The evening was already half gone when Shabbat staggered in, charming as usual but a little distracted. She looked wan and washed out in her unabated white, and when she smiled in the receiving line her eyes had a faraway and wistful quality to them.

All through the night her lips moved as though she were memorizing lines, and in off moments she hummed long, clear notes that arched upward near the ends toward the wide, black sky.

At the end of the day she flitted out quickly, with barely a goodbye. Later this week I expect to see her among the angels, singing her heart out in seraphic devotion and shining in dazzling purity among all the other promises I have tried to keep.


Coming full circle

Evening arrives with a soft hum, slowly expanding to the O of a conch. It thrums and vibrates down to the toes, it whirls as it grows, circling, eddying, rising around itself in a ramhorn spiral, warning that the day is closing and giving a cochlear reminder that another rotation is nearly complete.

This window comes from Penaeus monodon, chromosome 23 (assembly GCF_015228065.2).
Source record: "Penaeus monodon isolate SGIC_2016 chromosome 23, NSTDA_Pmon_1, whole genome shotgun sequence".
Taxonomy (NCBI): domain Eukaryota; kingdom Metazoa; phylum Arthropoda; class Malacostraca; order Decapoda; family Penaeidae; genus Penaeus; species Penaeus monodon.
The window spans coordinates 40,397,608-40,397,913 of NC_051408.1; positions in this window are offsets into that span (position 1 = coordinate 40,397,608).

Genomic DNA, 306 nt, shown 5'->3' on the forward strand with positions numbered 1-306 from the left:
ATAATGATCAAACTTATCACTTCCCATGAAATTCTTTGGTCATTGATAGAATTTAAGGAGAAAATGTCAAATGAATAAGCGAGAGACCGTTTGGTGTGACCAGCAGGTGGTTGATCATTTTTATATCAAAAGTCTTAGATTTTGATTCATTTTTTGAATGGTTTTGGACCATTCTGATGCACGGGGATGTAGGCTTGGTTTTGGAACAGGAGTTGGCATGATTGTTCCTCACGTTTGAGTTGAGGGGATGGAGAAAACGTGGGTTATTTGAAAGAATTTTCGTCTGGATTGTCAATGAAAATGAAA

The last pre-Shabbat moments tumble too fast around the clock face, egged on by the high drone of whirring processers, vacuum rollers, curling blow-dryers. The frenetic preparations crescendo, the windows shake as the air blasts with warning, until no one can ignore Shabbat’s siren song. With a sharp upturned ripple the day/the year/the moment passes, and Shabbat swirls in—plump and curvaceous but nevertheless eclipsed by the new moon.


Water damage

Sometimes life slams into you like raging floodwaters, ripping up your most carefully laid plans and clearing away the collected dust and debris of the years.

Sometimes life seeps in, boring subtly through the hidden cracks to drip questions and new growth into your unsuspecting world.

That might be why Shabbat sometimes appears slowly, like a gathering of gray clouds on the far horizon, and sometimes with the immediacy of a lighting bolt ripping through the retaining walls.